In general: I do not believe in the concept of “no pain no gain”. I believe in “no pain is good”. Remember, the goal is to adopt routine exercise long term into your lifestyle. Therefore, your workout regimens should not be at a level or intensity that leads to pain either during or subsequent to your workouts.
In terms of how important routine exercise is for your health, the well known cartoon of a doctor’s comment to his patient says it best: “What fits your busy schedule better, exercising one hour a day or being dead 24 hours a day!”
With regards to diet:
The focus of your diet should be a variety of fruits, vegetables and whole grains and good sources of proteins and fats.
I do not recommend a “low fat” diet.
I do not recommend a “low carb” diet.
I recommend a healthy mix of carbs, fats and protein.
“The Mediterranean Diet” best exemplifies a “heart healthy” diet.
Monounsaturated/Polyunsaturated fats: For example: Coldwater fish (such as salmon and tuna), soy products (such as tofu, tempeh, soy milk and soybeans), nuts (especially walnuts and almonds), seeds (flax and sunflower), olive/canola oils and avocado. Be careful about portion size. These fats may be healthy but like all fats they are calorically “expensive”.
Trans fats: Found in many processed foods. Check labels closely. Avoid coconut, palm and palm kernel oils (partially hydrogenated vegetable oils).
Saturated fats/Cholesterol: Meat, skin on turkey/chicken, egg yolks, butter and whole-milk dairy products. Be careful with dressings and sauces.
Suggestion for a healthy and “hearty” start to your day: Add 1 cup of unsweetened almond milk to 1/3 cup of Hodgson Mill Multigrain (combination of whole oats and wheat) with Milled Flaxseed and Soy Hot Cereal. Add a few strawberries and/or raspberries, stir and cook in microwave. This will start your day with a nutrient rich combination of soluble/insoluble fiber and mono/poly unsaturated fats naturally sweetened by antioxidant rich berries.
With regards to weight loss; two words come to mind: Eat less!
There are no easy permanent fixes. Unless you embrace the concept of “portion control” and cutting your daily intake of calories, achieving one’s proper weight will be difficult to obtain/maintain.
Minimize intake of high caloric density foods (such as many desserts, dressings, sauces and processed grains.
Include healthy portions of vegetables/salads with lunch and dinner. These foods contain a large amount of water and will, therefore provide a sense of satiety.
Many soups are “calorically inexpensive”. Consider them as a choice of an appetizer.
While nuts and olive/canola oils are healthy they are as was already mentioned high in calories. To achieve weight loss, eat these healthy fats sparingly.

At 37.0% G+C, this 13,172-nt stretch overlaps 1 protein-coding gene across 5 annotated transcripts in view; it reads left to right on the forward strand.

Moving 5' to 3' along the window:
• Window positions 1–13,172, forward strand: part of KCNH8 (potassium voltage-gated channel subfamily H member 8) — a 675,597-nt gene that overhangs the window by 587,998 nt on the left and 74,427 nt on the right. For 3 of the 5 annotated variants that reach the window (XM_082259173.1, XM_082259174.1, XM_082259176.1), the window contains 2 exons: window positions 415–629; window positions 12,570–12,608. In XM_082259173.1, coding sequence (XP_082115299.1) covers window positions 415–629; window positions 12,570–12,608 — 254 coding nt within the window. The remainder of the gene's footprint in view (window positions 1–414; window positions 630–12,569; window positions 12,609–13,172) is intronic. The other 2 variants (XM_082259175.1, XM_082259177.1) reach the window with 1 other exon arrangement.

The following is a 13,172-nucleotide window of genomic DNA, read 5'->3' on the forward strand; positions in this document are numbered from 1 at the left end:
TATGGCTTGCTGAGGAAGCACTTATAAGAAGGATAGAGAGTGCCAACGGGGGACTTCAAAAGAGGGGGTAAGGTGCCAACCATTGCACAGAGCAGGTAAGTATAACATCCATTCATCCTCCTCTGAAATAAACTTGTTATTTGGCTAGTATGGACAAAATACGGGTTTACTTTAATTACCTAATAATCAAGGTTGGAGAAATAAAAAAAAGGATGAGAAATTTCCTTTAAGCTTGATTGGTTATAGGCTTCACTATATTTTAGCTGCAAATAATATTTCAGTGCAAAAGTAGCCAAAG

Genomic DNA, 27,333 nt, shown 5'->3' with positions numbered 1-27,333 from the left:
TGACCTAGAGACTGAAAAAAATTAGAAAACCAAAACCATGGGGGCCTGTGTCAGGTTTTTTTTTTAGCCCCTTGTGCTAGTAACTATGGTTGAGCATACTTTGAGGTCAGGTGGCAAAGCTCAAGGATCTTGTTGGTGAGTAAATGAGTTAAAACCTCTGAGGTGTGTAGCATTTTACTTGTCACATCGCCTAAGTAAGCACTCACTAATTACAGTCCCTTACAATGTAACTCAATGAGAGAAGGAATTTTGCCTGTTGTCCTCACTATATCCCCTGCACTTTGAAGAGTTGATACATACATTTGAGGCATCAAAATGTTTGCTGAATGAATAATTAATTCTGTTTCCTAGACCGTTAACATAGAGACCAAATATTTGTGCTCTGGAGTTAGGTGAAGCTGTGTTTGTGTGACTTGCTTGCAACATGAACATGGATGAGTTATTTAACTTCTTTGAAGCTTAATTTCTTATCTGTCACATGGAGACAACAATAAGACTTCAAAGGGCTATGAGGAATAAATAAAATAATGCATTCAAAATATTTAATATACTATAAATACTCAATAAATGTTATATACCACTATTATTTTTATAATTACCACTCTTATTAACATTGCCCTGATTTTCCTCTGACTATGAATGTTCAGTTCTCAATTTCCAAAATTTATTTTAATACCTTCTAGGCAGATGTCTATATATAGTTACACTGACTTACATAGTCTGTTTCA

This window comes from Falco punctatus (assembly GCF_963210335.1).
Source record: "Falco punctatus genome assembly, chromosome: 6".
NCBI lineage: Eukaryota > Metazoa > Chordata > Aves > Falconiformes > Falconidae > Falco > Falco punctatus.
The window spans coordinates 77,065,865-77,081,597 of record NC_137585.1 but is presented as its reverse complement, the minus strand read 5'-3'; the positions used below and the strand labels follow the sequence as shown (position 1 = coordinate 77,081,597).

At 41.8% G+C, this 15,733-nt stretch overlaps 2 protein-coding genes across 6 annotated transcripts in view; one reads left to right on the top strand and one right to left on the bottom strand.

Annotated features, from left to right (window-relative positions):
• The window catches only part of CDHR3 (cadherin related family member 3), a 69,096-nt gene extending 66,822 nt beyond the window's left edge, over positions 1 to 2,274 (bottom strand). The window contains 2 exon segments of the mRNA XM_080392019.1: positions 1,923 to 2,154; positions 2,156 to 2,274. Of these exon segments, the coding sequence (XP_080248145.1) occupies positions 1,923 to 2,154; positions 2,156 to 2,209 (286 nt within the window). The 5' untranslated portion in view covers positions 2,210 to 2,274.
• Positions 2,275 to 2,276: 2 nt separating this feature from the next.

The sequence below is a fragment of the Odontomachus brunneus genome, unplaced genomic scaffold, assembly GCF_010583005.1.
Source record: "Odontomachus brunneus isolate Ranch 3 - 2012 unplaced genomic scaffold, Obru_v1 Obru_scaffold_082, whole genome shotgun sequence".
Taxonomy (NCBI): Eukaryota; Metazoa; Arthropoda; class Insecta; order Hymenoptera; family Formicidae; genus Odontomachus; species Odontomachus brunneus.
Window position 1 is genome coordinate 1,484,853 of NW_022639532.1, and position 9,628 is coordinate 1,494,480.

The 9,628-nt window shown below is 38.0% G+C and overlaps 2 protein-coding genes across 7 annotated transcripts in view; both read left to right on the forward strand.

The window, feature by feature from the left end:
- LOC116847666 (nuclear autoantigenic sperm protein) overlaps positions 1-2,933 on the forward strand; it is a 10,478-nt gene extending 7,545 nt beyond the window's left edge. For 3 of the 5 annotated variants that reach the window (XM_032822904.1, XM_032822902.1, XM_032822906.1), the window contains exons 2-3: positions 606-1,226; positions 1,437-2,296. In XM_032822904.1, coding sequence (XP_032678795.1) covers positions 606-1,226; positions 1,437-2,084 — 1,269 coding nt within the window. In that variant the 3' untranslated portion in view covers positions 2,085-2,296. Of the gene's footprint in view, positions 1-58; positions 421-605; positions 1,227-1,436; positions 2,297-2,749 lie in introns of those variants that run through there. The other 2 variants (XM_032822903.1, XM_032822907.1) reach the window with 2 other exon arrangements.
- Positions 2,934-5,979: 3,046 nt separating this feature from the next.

If you leave the table feeling full you probably ate too much!
Minimize your intake of “finger foods”. If you can’t eat it with a utensil: you probably shouldn’t be eating too much of it. A notable exception would include a variety of raw vegetables (without the dip!)
Avoid sodas, juices and most beverages that have calories. They are usually high in calories and sugar and do not contribute much to your sense of satiety.
You may be “under the influence” that alcohol intake (in moderation) is “good” for you. While there may be some health benefits for such, at the end of the day, it’s still additional calories (not to mention the sugar content) that could be used towards food that could “fill you up”.
Although total intake of calories/day is the most important factor for weight control (unless you intend on spending 23 and1/2 hrs /day on the treadmill!), there is something to be said about the timing of your food intake. As it has been said, “Eat your breakfast by yourself. Share your lunch with a friend. Give your dinner away to your worst enemy!”
With regards to the importance of portion control and weight loss I can’t say it better than Orson Wells: “My doctor told me to stop having intimate dinners for four, unless there are three other people!”
Here’s an interesting thought: Most individuals eat more on a weekend than they do on a weekday. As a result you are probably trying hard all weeklong to make up for your weekend “transgressions”. Try reversing it. Keep yourself so busy on the weekend with fun and exercise related activities. Go on all the errands you didn’t have had time to accomplish during the week. Don’t allow yourself much down time to overeat during each weekend day. Imagine how good you will feel tipping the scale on Monday morning a little less than you did on Friday!
Most importantly, when it comes to weight loss, use common sense. It’s usually right!
What I hoped to accomplish with these thoughts was to stress the importance of maintaining a prudent, healthy lifestyle and underscore its direct and beneficial relationship to one’s cardiovascular health and well being. Your lifestyle is under your control. Therefore, you be either your own best friend or worst enemy. Hopefully, you will choose the former rather than the latter!
Herbert A. Insel, MD FACC
1125 Park Avenue,NY 10128
Dr. Insel has received the Super Doctor recognition from New York Times Magazine 4 years running (2008-2012).